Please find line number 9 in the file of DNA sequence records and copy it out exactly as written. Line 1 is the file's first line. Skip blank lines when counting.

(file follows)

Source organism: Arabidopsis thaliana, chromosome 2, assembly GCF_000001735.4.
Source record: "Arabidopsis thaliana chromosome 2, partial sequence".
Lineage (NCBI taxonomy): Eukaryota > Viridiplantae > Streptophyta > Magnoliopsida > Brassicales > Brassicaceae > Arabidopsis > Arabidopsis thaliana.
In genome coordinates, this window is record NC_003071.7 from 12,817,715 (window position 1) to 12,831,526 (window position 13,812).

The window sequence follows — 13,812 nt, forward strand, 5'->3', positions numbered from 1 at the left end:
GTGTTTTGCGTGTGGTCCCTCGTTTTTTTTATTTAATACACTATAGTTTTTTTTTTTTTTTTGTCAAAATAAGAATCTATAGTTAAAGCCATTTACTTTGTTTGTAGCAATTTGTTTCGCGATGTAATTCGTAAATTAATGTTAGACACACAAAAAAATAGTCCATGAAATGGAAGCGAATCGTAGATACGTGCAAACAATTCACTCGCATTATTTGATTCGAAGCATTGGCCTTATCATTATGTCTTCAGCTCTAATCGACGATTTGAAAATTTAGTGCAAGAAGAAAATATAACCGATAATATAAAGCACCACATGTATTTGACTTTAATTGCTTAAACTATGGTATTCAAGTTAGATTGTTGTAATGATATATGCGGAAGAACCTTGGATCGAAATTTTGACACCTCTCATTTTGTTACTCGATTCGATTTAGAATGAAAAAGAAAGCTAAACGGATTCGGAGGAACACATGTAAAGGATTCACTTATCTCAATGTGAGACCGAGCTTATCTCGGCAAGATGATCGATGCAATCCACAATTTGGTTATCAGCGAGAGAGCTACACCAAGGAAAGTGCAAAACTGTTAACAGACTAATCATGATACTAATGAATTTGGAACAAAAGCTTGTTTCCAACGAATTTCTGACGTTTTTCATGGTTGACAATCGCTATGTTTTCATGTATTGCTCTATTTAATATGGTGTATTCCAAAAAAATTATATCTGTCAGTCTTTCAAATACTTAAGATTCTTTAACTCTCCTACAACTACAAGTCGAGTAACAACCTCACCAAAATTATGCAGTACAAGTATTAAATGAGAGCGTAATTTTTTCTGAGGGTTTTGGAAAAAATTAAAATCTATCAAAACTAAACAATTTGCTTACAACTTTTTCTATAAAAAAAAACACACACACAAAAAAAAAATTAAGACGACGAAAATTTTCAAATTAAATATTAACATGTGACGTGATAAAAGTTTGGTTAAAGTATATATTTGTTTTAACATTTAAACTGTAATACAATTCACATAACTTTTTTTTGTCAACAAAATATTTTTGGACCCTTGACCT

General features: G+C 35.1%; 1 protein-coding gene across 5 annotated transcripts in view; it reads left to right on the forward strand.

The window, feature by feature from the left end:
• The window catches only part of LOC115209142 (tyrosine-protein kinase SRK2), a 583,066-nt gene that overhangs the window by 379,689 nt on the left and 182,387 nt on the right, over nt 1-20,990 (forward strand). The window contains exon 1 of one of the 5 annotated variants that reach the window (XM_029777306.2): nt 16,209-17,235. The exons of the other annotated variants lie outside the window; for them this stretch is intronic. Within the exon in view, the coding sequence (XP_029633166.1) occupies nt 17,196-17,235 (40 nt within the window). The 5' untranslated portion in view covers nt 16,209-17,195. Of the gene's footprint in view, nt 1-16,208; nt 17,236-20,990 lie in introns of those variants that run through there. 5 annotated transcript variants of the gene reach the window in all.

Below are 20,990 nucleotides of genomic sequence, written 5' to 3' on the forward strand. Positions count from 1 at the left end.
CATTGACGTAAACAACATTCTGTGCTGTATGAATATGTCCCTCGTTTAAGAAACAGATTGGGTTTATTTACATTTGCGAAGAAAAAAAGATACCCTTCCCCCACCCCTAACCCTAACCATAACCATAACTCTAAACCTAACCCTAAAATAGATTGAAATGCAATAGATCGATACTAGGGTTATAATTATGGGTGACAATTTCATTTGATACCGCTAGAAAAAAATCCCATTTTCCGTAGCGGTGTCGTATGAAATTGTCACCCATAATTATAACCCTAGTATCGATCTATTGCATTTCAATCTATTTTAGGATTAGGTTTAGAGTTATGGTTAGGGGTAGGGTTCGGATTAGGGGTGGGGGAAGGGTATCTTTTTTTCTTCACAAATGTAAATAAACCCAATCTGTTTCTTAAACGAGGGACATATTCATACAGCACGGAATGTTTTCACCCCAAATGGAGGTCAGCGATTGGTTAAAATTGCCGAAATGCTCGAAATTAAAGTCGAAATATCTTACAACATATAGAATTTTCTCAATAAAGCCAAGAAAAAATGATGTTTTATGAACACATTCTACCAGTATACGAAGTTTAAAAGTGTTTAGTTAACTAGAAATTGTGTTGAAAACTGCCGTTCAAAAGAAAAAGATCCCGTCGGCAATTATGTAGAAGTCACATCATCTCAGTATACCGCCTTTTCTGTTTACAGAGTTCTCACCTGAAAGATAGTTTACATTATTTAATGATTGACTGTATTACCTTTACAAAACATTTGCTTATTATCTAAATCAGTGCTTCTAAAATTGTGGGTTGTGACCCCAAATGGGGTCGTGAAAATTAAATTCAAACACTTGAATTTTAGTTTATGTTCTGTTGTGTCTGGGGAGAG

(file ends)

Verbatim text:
• The window catches only part of LOC115209142 (tyrosine-protein kinase SRK2), a 583,066-nt gene that overhangs the window by 379,689 nt on the left and 182,387 nt on the right, over nt 1-20,990 (forward strand). The window contains exon 1 of one of the 5 annotated variants that reach the window (XM_029777306.2): nt 16,209-17,235. The exons of the other annotated variants lie outside the window; for them this stretch is intronic. Within the exon in view, the coding sequence (XP_029633166.1) occupies nt 17,196-17,235 (40 nt within the window). The 5' untranslated portion in view covers nt 16,209-17,195. Of the gene's footprint in view, nt 1-16,208; nt 17,236-20,990 lie in introns of those variants that run through there. 5 annotated transcript variants of the gene reach the window in all.